Brazilian meat company BRF will sell some operational units in Europe, Thailand and Argentina as part of newly approved restructuring plans.
The company will focus mainly on Brazil, Asia and markets in the Muslim world – all regions, BRF said, where it “occupies a leading position and has strong competitive advantages”. Production for Muslim-majority markets would be focused on Turkey, where it already operates a number of plants through its subsidiary Banvit.
The plan also includes selling off real estate and non-operational assets, as well as minority interests in other companies, with BRF setting a target of BRL 5 billion ($1.28 billion) through the sale of assets.
BRF was keen to point out that, in the event it reduced its operational activity in a country, export trade to that country would continue.
The company’s previously announced Brazilian factory restructuring plan will continue as part of an increased focus on the domestic market for BRF. The main goal is to adjust production to suit market demand. The initiative, which began in March, includes adjustments to the production lines, collective paid leave and a reduction of around 5% in the number of employees at BRF plants in Brazil.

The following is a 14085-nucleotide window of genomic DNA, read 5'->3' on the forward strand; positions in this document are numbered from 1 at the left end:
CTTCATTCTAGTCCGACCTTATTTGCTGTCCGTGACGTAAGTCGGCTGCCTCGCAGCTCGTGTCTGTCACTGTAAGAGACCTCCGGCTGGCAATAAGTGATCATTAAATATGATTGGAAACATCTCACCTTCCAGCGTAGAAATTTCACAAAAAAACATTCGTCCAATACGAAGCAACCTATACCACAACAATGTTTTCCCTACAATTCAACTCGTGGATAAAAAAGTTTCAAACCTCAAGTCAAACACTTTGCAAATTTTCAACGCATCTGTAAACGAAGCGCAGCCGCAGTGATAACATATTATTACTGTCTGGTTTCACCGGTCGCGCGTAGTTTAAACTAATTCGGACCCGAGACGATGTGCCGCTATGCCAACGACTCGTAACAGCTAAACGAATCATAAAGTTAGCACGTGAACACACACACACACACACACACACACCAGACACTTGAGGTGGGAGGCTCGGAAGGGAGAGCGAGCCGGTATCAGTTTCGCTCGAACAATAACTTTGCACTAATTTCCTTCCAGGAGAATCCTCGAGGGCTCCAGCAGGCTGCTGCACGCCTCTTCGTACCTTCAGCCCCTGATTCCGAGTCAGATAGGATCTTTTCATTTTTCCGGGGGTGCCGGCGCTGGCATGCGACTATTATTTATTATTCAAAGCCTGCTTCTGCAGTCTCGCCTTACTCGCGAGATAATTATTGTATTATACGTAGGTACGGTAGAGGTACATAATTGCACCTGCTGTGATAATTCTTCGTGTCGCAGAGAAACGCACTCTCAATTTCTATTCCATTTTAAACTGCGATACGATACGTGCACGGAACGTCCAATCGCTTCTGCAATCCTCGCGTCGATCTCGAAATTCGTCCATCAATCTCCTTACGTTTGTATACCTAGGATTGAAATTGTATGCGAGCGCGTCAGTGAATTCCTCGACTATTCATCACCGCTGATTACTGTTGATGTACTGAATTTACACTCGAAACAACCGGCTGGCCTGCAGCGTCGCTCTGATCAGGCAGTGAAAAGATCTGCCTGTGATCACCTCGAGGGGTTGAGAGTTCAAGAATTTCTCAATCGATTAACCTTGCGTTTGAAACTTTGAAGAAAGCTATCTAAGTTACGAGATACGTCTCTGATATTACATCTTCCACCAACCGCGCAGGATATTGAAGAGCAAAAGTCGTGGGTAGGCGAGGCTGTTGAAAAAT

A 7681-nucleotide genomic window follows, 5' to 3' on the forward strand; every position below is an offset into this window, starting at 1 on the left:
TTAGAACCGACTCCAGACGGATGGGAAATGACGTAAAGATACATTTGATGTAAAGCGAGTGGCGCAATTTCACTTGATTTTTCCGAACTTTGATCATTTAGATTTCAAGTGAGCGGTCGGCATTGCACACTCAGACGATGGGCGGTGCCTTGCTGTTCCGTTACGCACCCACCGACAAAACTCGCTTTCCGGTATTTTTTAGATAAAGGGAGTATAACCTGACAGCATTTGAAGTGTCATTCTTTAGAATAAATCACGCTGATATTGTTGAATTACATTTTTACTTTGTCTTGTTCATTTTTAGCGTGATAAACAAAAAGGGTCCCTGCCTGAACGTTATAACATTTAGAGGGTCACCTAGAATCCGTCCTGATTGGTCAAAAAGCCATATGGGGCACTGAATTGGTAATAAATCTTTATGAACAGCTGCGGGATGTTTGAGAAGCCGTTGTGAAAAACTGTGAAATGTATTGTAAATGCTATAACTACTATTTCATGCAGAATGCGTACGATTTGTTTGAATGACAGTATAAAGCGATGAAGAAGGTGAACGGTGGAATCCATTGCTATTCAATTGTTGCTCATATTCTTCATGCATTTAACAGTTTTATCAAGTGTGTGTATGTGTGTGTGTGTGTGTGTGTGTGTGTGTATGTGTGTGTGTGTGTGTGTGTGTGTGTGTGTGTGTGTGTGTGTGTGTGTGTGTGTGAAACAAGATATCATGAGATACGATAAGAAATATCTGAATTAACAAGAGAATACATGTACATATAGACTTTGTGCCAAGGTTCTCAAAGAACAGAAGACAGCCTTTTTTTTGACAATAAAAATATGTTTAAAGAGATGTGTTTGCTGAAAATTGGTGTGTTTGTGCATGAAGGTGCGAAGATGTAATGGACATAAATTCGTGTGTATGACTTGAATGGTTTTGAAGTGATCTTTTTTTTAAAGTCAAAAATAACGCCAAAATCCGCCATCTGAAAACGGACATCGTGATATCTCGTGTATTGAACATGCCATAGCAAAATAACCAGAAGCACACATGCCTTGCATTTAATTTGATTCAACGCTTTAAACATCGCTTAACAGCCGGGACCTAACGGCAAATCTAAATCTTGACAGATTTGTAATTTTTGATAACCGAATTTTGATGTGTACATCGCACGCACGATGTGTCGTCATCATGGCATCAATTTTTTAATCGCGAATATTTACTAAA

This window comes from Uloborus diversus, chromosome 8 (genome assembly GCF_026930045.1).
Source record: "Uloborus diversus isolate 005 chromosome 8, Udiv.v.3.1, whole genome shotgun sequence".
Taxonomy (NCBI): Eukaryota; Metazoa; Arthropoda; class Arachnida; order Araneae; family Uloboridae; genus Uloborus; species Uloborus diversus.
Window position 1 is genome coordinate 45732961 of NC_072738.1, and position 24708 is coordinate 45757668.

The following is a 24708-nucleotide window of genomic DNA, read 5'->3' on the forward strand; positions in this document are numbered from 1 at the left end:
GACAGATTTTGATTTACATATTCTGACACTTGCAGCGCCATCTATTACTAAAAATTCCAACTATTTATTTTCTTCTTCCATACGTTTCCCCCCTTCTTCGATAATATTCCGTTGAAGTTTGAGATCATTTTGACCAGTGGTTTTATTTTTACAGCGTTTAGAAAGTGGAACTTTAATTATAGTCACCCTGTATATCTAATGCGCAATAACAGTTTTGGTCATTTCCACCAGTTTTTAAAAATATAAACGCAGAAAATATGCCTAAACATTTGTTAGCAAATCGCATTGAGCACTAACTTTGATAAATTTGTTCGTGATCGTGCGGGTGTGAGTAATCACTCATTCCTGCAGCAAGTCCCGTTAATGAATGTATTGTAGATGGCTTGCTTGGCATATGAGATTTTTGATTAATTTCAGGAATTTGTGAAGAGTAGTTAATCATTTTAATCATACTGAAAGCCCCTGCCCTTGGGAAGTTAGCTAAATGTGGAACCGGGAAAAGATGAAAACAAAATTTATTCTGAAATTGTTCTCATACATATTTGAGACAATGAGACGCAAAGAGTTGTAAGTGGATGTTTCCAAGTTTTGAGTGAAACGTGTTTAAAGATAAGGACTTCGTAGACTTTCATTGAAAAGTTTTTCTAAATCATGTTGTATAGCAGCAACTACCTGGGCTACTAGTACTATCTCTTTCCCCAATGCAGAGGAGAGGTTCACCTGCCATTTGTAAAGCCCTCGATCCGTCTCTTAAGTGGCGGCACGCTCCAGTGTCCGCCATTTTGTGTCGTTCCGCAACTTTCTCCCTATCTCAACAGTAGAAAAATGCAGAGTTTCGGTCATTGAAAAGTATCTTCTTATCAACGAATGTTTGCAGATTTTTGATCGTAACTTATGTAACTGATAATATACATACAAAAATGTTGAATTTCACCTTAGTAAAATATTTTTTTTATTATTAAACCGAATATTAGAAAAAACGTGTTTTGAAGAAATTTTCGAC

In a statement signed by chief financial officer Lorival Nogueira Luz Jr, BRF said: “Within the next 60 days, final adjustments will be implemented in 22 of the 35 plants in the country with the objective of minimising the impact of these changes on the local communities.”
The company is still reeling from the impact of the so-called ‘carne fraca’ scandal; officials from BRF, as well as a handful of other Brazilian companies, were accused of paying inspectors and politicians to overlook potentially contaminated or rotten meat, which was due for export.
As a result, exports to major markets including the European Union were halted, and the company has since responded with a number of high-level changes.
Chairman Abilio Diniz and CEO Pedro Faria both left the company, while last month former Petrobras CEO Pedro Parente was unanimously selected to lead the company as BRF’s new global CEO. He succeeds Nogueira Luz Jr, who had been in interim charge since Faria left the company.
The consequences of the scandal have cut hard and deep: in May the company’s first-quarter trading statement included a loss of BRL 114 million ($32 million) despite rising domestic sales, partly as a result of the trade bans and the reduction of production capacity at five of its facilities.
© FoodBev Media Ltd 2018